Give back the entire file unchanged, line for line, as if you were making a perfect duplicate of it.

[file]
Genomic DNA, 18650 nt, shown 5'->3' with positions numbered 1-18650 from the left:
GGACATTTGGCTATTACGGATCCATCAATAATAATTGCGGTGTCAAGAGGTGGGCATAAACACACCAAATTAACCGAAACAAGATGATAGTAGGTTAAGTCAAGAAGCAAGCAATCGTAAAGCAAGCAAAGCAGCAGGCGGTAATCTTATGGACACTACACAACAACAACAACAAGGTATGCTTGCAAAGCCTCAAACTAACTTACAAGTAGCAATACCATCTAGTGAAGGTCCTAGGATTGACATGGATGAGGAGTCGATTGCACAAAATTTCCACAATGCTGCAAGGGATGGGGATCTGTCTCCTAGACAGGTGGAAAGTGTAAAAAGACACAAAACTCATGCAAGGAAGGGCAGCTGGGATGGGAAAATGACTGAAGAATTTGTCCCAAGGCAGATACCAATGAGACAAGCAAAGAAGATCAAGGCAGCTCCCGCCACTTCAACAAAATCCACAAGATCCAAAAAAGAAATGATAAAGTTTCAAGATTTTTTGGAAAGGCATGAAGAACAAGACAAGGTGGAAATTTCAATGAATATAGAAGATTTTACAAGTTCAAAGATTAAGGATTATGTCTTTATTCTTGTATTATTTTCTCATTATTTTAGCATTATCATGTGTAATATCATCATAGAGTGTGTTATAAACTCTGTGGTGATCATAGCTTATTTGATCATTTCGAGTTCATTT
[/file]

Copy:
Genomic DNA, 18650 nt, shown 5'->3' with positions numbered 1-18650 from the left:
GGACATTTGGCTATTACGGATCCATCAATAATAATTGCGGTGTCAAGAGGTGGGCATAAACACACCAAATTAACCGAAACAAGATGATAGTAGGTTAAGTCAAGAAGCAAGCAATCGTAAAGCAAGCAAAGCAGCAGGCGGTAATCTTATGGACACTACACAACAACAACAACAAGGTATGCTTGCAAAGCCTCAAACTAACTTACAAGTAGCAATACCATCTAGTGAAGGTCCTAGGATTGACATGGATGAGGAGTCGATTGCACAAAATTTCCACAATGCTGCAAGGGATGGGGATCTGTCTCCTAGACAGGTGGAAAGTGTAAAAAGACACAAAACTCATGCAAGGAAGGGCAGCTGGGATGGGAAAATGACTGAAGAATTTGTCCCAAGGCAGATACCAATGAGACAAGCAAAGAAGATCAAGGCAGCTCCCGCCACTTCAACAAAATCCACAAGATCCAAAAAAGAAATGATAAAGTTTCAAGATTTTTTGGAAAGGCATGAAGAACAAGACAAGGTGGAAATTTCAATGAATATAGAAGATTTTACAAGTTCAAAGATTAAGGATTATGTCTTTATTCTTGTATTATTTTCTCATTATTTTAGCATTATCATGTGTAATATCATCATAGAGTGTGTTATAAACTCTGTGGTGATCATAGCTTATTTGATCATTTCGAGTTCATTT